I repeated tests from part 1 and part 2 using a system that has an
older/smaller CPU but more recent versions of glibc & Linux.
In this case the CPU has dual sockets with 6 cores per socket and
24 vCPUs with HT enabled. The host uses Fedora, glibc 2.17 and
Linux kernel 3.11.9-200. Tests were run up to 512 threads. There
was an odd segfault at 1024 threads with the TTASFutexMutex that
I chose not to debug. And tests were run for 1, 4 and 12 mutexes
rather than 1, 4 and 16 because of the reduced vCPU count. The
lock hold duration was ~6000 nsecs rather than ~4000 because of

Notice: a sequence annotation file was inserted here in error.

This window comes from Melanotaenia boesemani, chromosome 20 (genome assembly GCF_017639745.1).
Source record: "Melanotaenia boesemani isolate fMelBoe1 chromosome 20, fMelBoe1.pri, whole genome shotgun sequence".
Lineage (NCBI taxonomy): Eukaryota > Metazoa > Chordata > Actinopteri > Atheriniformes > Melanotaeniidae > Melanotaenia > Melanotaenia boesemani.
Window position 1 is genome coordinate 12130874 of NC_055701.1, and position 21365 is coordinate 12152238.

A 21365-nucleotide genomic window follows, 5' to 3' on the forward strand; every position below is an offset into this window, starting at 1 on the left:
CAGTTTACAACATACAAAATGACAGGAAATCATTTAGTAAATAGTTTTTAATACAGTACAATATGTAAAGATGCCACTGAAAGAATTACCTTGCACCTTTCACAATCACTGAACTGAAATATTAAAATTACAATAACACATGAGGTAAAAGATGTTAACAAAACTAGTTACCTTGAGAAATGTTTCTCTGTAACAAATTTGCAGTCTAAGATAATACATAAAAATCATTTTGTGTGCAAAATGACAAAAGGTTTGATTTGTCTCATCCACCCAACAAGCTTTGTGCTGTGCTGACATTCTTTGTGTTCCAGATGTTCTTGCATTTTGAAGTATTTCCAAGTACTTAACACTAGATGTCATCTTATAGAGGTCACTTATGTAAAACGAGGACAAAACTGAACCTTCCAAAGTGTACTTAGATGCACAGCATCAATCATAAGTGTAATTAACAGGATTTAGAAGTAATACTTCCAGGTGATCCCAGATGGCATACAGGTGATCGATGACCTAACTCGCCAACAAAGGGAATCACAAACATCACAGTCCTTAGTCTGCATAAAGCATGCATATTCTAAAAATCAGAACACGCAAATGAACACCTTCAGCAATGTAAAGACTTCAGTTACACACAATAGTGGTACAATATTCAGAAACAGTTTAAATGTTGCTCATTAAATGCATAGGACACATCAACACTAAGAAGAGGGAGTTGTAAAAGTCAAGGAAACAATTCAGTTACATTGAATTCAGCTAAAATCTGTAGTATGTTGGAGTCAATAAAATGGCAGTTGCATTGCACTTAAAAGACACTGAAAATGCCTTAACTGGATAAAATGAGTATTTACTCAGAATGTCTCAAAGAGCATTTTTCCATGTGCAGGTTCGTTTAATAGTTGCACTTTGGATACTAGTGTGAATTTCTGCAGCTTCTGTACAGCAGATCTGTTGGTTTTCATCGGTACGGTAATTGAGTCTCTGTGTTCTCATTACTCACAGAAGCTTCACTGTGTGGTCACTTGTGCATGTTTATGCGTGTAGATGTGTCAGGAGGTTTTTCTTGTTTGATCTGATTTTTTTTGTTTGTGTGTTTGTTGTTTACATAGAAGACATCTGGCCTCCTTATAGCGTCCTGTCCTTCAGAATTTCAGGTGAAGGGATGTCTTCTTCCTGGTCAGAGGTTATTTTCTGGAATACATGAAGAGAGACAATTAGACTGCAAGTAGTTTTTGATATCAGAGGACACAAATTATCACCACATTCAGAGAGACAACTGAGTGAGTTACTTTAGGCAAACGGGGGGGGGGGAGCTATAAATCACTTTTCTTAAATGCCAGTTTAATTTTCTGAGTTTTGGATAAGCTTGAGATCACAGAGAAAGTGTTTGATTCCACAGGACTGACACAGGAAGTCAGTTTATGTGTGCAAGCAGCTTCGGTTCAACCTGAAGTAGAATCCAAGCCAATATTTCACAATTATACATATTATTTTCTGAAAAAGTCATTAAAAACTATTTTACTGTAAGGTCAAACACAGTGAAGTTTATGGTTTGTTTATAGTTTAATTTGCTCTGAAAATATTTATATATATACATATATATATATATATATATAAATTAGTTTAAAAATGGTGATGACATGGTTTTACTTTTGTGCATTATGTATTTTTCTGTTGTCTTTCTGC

the different CPU.
My conclusions from this platform were less strong than from the previous tests.
- The InnoDB syncarray mutex still has lousy behavior at high concurrency but it is less obvious here because I did not run a test for 1024 threads.
- pthread default is usually better than pthread adaptive, but in at least one case pthread adaptive was much better
- The new custom InnoDB mutex, TTASFutexMutex, was occasionally much worse than the alternatives. From looking at code in 5.7, it looks like the choice to use it is a compile time decision. If only to figure out the performance problems this choice should be a my.cnf option and it isn't clear to me that TTASFutexMutex is ready for prime time.